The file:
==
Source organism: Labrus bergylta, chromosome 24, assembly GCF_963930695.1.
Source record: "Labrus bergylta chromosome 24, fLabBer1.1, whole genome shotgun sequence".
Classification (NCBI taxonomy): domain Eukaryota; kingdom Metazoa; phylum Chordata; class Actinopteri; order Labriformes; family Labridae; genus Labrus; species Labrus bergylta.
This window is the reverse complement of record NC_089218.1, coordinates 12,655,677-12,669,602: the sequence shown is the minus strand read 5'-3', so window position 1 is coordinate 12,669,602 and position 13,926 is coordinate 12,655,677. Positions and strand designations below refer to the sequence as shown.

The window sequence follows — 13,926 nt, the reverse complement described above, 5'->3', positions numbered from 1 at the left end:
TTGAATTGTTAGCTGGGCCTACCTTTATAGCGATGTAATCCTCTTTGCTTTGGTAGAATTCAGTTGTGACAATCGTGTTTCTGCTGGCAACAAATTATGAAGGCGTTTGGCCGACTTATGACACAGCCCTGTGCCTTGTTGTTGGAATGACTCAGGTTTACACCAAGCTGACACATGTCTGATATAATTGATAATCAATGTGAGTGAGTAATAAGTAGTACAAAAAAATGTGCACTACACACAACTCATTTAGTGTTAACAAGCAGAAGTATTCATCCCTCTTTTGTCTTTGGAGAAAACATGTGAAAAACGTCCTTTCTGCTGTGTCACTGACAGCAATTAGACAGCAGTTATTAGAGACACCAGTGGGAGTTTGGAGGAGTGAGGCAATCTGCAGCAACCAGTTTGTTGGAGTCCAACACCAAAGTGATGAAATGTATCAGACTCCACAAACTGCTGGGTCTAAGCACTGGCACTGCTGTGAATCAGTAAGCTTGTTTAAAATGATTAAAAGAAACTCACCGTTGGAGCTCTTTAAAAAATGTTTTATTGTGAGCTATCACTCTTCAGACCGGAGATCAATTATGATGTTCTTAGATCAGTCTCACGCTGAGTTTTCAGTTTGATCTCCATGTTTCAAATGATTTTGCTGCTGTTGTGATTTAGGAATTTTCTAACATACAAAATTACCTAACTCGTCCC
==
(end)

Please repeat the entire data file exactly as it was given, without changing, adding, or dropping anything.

Source organism: Labrus bergylta, chromosome 24, assembly GCF_963930695.1.
Source record: "Labrus bergylta chromosome 24, fLabBer1.1, whole genome shotgun sequence".
Classification (NCBI taxonomy): domain Eukaryota; kingdom Metazoa; phylum Chordata; class Actinopteri; order Labriformes; family Labridae; genus Labrus; species Labrus bergylta.
This window is the reverse complement of record NC_089218.1, coordinates 12,655,677-12,669,602: the sequence shown is the minus strand read 5'-3', so window position 1 is coordinate 12,669,602 and position 13,926 is coordinate 12,655,677. Positions and strand designations below refer to the sequence as shown.

The window sequence follows — 13,926 nt, the reverse complement described above, 5'->3', positions numbered from 1 at the left end:
TTGAATTGTTAGCTGGGCCTACCTTTATAGCGATGTAATCCTCTTTGCTTTGGTAGAATTCAGTTGTGACAATCGTGTTTCTGCTGGCAACAAATTATGAAGGCGTTTGGCCGACTTATGACACAGCCCTGTGCCTTGTTGTTGGAATGACTCAGGTTTACACCAAGCTGACACATGTCTGATATAATTGATAATCAATGTGAGTGAGTAATAAGTAGTACAAAAAAATGTGCACTACACACAACTCATTTAGTGTTAACAAGCAGAAGTATTCATCCCTCTTTTGTCTTTGGAGAAAACATGTGAAAAACGTCCTTTCTGCTGTGTCACTGACAGCAATTAGACAGCAGTTATTAGAGACACCAGTGGGAGTTTGGAGGAGTGAGGCAATCTGCAGCAACCAGTTTGTTGGAGTCCAACACCAAAGTGATGAAATGTATCAGACTCCACAAACTGCTGGGTCTAAGCACTGGCACTGCTGTGAATCAGTAAGCTTGTTTAAAATGATTAAAAGAAACTCACCGTTGGAGCTCTTTAAAAAATGTTTTATTGTGAGCTATCACTCTTCAGACCGGAGATCAATTATGATGTTCTTAGATCAGTCTCACGCTGAGTTTTCAGTTTGATCTCCATGTTTCAAATGATTTTGCTGCTGTTGTGATTTAGGAATTTTCTAACATACAAAATTACCTAACTCGTCCC